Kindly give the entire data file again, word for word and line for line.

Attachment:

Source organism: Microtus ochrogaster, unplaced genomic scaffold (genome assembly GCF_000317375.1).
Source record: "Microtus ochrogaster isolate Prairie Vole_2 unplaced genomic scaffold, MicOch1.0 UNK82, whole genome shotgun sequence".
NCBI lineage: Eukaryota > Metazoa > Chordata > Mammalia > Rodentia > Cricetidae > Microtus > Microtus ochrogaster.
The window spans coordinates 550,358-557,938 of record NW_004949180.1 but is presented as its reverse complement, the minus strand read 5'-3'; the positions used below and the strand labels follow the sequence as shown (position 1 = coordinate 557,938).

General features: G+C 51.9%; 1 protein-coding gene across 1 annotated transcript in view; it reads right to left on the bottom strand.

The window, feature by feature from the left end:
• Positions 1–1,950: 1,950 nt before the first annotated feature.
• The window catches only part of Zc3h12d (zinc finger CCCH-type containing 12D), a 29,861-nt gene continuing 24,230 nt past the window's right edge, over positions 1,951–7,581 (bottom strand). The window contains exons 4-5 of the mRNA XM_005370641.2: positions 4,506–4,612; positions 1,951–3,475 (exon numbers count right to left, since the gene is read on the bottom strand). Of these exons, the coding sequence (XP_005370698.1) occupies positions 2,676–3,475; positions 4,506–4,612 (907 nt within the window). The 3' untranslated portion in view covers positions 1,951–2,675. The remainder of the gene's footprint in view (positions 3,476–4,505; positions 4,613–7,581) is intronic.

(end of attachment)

Source organism: Microtus ochrogaster, unplaced genomic scaffold (genome assembly GCF_000317375.1).
Source record: "Microtus ochrogaster isolate Prairie Vole_2 unplaced genomic scaffold, MicOch1.0 UNK82, whole genome shotgun sequence".
NCBI lineage: Eukaryota > Metazoa > Chordata > Mammalia > Rodentia > Cricetidae > Microtus > Microtus ochrogaster.
The window spans coordinates 550,358-557,938 of record NW_004949180.1 but is presented as its reverse complement, the minus strand read 5'-3'; the positions used below and the strand labels follow the sequence as shown (position 1 = coordinate 557,938).

General features: G+C 51.9%; 1 protein-coding gene across 1 annotated transcript in view; it reads right to left on the bottom strand.

The window, feature by feature from the left end:
• Positions 1–1,950: 1,950 nt before the first annotated feature.
• The window catches only part of Zc3h12d (zinc finger CCCH-type containing 12D), a 29,861-nt gene continuing 24,230 nt past the window's right edge, over positions 1,951–7,581 (bottom strand). The window contains exons 4-5 of the mRNA XM_005370641.2: positions 4,506–4,612; positions 1,951–3,475 (exon numbers count right to left, since the gene is read on the bottom strand). Of these exons, the coding sequence (XP_005370698.1) occupies positions 2,676–3,475; positions 4,506–4,612 (907 nt within the window). The 3' untranslated portion in view covers positions 1,951–2,675. The remainder of the gene's footprint in view (positions 3,476–4,505; positions 4,613–7,581) is intronic.